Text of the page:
US 4654118 A
Selective etching of microelectronic devices comprising crystal substratess achieved by electrically masking conductive areas thereon which are not to be etched by ionic bombardment. The electrical masking is accomplished by biasing the selected areas with a bias voltage which will repel the ions, which are attracted to all of the unbiased portions of the microelectronic device.
1. In a method of ionic etching of a microelectric device in a glow discharge chamber, said method comprising the step of electrically masking conductive areas of said microelectronic device by connecting a suitable bias thereto, whereby said conductive areas and the regions around them will be shielded from ionic bombardment.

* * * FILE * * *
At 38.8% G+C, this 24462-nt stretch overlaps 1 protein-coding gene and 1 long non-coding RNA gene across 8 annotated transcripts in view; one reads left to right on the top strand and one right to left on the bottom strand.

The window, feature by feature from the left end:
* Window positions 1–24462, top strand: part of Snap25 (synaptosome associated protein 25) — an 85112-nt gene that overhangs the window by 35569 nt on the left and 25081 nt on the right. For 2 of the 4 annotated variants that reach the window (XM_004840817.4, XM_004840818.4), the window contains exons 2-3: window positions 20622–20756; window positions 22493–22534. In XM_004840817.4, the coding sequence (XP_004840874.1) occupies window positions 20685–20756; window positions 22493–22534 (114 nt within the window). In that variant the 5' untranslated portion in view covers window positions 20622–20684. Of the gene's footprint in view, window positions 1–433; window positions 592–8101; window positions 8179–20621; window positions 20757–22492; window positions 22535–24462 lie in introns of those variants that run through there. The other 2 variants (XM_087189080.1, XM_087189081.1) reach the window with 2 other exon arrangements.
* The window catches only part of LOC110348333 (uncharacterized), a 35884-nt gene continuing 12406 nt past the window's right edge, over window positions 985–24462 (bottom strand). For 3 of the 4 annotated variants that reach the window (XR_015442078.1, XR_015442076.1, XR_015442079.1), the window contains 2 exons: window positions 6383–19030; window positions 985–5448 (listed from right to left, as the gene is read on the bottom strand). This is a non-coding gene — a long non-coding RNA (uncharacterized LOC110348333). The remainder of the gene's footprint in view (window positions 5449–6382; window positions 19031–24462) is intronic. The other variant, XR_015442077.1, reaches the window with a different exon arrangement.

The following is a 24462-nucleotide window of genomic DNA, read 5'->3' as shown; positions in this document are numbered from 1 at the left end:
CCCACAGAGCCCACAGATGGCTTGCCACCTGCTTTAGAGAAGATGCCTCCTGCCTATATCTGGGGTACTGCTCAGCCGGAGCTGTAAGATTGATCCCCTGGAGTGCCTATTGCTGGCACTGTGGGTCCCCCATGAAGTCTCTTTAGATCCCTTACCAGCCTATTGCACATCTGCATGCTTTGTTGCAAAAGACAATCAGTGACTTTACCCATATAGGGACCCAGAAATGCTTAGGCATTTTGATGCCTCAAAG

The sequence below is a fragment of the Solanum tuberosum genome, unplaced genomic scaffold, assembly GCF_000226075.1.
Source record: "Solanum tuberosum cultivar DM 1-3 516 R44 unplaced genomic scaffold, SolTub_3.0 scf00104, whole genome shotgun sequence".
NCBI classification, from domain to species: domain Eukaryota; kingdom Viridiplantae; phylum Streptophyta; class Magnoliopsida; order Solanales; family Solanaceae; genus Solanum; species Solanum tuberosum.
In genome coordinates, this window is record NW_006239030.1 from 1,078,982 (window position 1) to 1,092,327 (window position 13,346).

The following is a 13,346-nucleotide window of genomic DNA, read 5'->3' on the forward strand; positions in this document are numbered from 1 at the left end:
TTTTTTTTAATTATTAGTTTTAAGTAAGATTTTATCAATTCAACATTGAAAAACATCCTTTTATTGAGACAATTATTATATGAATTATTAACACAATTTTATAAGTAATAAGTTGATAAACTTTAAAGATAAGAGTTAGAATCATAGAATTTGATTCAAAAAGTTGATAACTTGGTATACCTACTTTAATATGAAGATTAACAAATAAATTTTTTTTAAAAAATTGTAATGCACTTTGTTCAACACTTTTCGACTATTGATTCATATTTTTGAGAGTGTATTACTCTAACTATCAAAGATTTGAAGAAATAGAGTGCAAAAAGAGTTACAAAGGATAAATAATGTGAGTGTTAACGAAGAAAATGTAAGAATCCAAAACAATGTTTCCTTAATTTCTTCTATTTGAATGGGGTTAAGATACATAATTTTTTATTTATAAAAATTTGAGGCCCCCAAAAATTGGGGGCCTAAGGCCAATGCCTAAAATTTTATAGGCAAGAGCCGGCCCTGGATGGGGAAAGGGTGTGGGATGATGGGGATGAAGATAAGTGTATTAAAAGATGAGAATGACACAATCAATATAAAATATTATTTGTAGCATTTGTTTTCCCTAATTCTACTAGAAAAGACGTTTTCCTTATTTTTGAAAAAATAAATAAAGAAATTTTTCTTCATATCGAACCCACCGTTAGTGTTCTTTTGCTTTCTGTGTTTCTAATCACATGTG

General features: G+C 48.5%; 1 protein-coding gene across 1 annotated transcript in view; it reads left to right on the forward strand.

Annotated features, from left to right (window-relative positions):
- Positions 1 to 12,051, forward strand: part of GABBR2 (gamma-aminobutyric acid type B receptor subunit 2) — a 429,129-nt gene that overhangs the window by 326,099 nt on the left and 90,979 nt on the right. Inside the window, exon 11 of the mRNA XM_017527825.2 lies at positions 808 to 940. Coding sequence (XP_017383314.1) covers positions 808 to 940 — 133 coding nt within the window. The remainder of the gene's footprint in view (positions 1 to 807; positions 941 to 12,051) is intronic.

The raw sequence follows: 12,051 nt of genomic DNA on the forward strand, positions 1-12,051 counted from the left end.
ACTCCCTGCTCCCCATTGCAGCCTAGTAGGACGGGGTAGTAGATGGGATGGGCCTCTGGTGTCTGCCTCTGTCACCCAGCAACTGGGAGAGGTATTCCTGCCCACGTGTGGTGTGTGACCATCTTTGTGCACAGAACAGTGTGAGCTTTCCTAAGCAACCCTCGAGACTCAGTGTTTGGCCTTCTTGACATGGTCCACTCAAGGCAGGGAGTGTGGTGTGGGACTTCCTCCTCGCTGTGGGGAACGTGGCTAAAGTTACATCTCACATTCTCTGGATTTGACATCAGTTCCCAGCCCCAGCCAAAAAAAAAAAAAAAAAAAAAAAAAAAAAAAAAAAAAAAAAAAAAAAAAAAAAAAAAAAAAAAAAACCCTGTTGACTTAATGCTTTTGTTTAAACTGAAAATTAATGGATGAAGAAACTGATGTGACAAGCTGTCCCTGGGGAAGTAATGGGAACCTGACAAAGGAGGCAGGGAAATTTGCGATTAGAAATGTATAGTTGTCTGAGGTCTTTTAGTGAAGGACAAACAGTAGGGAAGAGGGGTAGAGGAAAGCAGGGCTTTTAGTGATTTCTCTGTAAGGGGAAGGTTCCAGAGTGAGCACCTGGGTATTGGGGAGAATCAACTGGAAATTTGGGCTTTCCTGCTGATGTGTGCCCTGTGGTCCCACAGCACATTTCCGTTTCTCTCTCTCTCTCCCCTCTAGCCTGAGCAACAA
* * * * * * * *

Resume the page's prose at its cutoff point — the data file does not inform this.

2. The method of claim 1 wherein said microelectronic device is a surface acoustic wave resonator comprising a pair of interdigital transducer electrodes and a pair of grooved array reflectors and wherein the grooves of said reflectors are ionically etched in said chamber and said conductive areas comprise said interdigital transducer electrodes.
3. The method of claim 2 wherein said chamber comprises a cathode and an anode and wherein said microelectronic device rests on said cathode during the practice of said method.
4. In a method of reaction-ion etching or microelectronic structures which comprise metallic areas which are desired to be shielded from ion bombardment and consequent etching, comprising the step of electrically masking said metallic areas by applying thereto a positive bias, so that said metallic areas and the nearby regions of the substrate of said microelectronic structure will be shielded from ion bombardment.